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This award-winning blog supplements the articles in Hospital Infection Control & Prevention.

Depressed Nurses Prone to Medical Errors

By Gary Evans, Medical Writer

Healthcare workers suffering mental health issues commit more medical errors, endangering patients under their care, researchers report.

The sobering corollary to that finding is that healthcare worker depression and burnout is apparently chronic and widespread. Researchers conducted a descriptive survey in a nationwide sample of 1,790 nurses. More than half the nurses reported “suboptimal” physical and mental health, the authors reported.

Similarly, approximately half of the nurses self-reported committing medical errors in the prior five years. "Compared with nurses with better health, those with worse health were associated with 26% to 71% higher likelihood of having medical errors," the authors reported. They measured depression, anxiety, stress, quality of life, and worksite wellness support.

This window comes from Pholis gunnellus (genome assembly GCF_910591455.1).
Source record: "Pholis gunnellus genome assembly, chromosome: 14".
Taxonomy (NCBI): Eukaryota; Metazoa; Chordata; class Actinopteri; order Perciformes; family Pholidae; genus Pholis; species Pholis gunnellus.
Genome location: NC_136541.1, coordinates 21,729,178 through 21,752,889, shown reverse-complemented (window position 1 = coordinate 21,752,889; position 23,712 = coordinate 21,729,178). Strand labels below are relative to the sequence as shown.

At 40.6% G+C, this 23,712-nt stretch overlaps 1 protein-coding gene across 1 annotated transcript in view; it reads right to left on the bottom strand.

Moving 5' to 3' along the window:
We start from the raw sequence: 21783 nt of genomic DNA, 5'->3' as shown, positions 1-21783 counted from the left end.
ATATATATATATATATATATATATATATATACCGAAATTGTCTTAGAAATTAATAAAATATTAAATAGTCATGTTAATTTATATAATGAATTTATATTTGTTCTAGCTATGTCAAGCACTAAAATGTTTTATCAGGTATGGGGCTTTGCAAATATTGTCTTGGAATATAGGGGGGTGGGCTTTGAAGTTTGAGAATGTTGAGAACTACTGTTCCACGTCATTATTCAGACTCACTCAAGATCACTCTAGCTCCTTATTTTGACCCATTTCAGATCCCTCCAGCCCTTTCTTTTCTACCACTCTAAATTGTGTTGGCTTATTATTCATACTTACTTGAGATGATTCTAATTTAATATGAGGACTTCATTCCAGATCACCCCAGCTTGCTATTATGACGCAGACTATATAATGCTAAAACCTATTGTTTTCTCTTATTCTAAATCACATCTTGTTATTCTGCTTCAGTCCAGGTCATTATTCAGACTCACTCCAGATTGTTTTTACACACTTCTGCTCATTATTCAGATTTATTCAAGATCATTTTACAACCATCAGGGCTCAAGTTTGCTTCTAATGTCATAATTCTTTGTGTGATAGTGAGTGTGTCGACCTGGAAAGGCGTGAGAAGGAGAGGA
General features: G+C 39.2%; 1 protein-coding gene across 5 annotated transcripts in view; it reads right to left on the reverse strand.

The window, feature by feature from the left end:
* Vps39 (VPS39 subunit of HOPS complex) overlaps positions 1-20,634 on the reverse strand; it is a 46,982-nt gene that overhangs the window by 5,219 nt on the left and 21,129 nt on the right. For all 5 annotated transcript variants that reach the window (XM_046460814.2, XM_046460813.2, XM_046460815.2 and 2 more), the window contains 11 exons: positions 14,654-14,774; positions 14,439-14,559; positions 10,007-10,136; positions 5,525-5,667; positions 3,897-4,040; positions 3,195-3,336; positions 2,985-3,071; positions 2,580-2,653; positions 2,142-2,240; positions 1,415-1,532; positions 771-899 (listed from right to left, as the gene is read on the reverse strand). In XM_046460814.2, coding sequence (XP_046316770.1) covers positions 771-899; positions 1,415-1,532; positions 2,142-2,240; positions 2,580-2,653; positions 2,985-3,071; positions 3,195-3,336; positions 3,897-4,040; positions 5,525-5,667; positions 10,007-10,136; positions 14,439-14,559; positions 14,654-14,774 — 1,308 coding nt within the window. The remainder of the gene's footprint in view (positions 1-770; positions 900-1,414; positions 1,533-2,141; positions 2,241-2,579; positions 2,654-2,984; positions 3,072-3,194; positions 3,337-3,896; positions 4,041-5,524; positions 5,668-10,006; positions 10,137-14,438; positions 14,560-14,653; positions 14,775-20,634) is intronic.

“This was the first study to actually show that depression was the biggest predictor of medical errors,” says lead author Bernadette M. Melnyk, PhD, RN, dean of the Ohio State University College of Nursing in Columbus. “If you are depressed you’re probably not going to be fully engaged. You’re probably going to be sad and thinking about what is not right in your life.”

The reported medical errors included medication mistakes and lapses in care that lead to patient falls and other preventable conditions.

For more on this story, see the May 2018 issue of Hospital Employee Health.